Winter poppies brighten up the day. Photo: Thinkstock
The sign of a great gardener is winter flowers. Masses of annuals, not just winter-blooming shrubs. Half an hour at the nursery and an hour of soil preparation and planting will give you a decade or two at least of flowering winter shrubs.
No, great gardeners have flowering annuals all winter. I am not a great gardener. Our annuals are patchy at best. Some years they're non-existent.
There are some annuals that should be foolproof in our climate: pansies, primulas, Iceland poppies, planted in early to mid-autumn so they have time to get to flowering size before the cold really bites. Which I did. Except the dahlias that had died back in summer decided to grow again and even flower - the best display we've had all year. And somewhere under all that foliage the poppies and pansies were dwindling, or turned to clumps of mould.
A pumpkin is ready to pick when the stem begins to dry off next to the fruit. Photo: Supplied
So I have cheated. Or done the sensible thing, whichever way you want to look at it, and planted poppies in pots to grow big and blooming and be planted out when the dahlias die back. Again.
The other option is to buy advanced blooming potted plants at an exorbitant rate per plant, though when you think that each one will bloom for at least three months if well treated, they're probably cost-effective in the dollars for joy stakes.
The way to cosset an annual - says she who has managed to kill all the ones I've planted this season so far - is first of all to give them space and light. The crammed cottage garden look works in spring and summer, when they can shade each other. Winter blooms need all the heat and sunlight they can get.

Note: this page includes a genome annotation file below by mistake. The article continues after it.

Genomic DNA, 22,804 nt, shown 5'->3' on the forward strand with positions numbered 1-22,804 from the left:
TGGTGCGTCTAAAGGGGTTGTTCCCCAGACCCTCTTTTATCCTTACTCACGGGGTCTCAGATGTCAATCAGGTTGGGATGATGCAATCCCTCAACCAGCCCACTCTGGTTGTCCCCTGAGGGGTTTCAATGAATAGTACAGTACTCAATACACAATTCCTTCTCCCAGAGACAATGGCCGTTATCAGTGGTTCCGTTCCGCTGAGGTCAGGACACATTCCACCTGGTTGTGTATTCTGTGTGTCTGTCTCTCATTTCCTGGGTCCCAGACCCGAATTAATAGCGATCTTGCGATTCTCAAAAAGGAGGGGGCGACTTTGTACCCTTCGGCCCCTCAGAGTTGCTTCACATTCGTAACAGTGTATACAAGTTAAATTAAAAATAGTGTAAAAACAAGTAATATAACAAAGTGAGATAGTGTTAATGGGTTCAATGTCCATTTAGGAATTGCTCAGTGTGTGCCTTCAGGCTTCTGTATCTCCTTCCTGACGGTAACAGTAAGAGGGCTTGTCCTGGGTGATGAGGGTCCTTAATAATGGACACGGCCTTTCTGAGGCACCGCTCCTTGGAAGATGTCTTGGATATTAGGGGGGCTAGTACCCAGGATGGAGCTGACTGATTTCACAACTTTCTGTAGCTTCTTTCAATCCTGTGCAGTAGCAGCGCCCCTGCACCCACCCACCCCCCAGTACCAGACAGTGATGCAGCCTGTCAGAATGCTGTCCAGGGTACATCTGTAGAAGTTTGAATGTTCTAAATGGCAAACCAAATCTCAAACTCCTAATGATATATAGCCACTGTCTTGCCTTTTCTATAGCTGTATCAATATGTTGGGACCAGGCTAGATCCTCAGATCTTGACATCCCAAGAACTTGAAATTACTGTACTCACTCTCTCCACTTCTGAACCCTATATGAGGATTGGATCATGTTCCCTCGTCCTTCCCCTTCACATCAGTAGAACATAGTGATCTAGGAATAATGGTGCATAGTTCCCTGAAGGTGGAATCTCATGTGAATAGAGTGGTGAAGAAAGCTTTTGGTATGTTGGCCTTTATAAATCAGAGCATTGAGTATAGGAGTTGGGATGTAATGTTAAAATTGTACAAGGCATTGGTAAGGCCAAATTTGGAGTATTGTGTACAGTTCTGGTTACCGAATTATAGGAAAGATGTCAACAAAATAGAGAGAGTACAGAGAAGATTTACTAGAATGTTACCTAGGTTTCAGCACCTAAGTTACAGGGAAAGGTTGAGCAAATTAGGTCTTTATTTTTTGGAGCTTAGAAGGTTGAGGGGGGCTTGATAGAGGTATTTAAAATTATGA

And then feed, which needs discretion. Annuals by their very nature live fast and die young - and to do this they need tucker. But give it early, and only when actively growing and blooming, and only when the soil is damp or you can water it in, or you may burn the roots. Or, if you have made compost lavishly, grow them in pure compost. In which case they'll grow and bloom and laugh at moulds and mildews and leaf spots, and may not need any more feeding until they bloom their last next summer.
Our compost is kept for the vegies, on the theory that I want the best feeding for the stuff that feeds my mouth, not just my eyes. But one day, maybe, we will have a small mountain of compost and an even greater paradise of annuals. And then the wallabies will eat them.
WHEN TO PICK A PUMPKIN
A pumpkin is ready when the stem begins to dry off next to the fruit or the stars are twinkling brighter than any night since last spring and the air smells of frost and tin, in which case pick them even if they are zucchini small. In fact you can pretend as small pumpkins really are zucchini. Peel them if the skins are a bit tough, remove any seeds, and stir fry the flesh with olive oil, garlic and onions till soft. It will then taste of garlic and onion, because it doesn't have much of its own. But it's a good taste nonetheless.
Bring any pumpkins you intend to eat in the next month inside. But long keepers like Queensland Blues really do need ''curing'' - putting up on a hot rock or concrete paving so the skin toughens. Store on their sides, so moisture won't gather in the top or bottom. If they do begin to rot, move swiftly - a good mould can consume a whole pumpkin in a couple of days.
Do not, under any circumstances, let any of the rot near your kitchen, especially not near the cream, eggs and sugar of a pumpkin pie, unless you are trying to breed the ingredients for spectacular food poisoning. When in doubt, throw it out. But better still, bake it while it's good and make pumpkin cake or pumpkin bread, and freeze the surplus. But don't try freezing the pumpkin itself. When it thaws you will just get sludge.
This week I'm:
■ Picking the first Tahitian limes (for lemon syrup cake, but with limes).
■ Weeding the winter lettuces - they need all the sun they can get.
■ Encouraging the pumpkins to get a move on before the frosts arrive - not that there is much one can do to be truly encouraging, apart from moving them to Queensland.
■ Watching the pea seeds sprout, which is step one to pea feast in spring.
■ Picking the last of the hydrangea flowers, to dry for vases over winter.
■ Discovering that dahlias cut back hard in late summer - even accidentally - give a long and stunning bloom through autumn.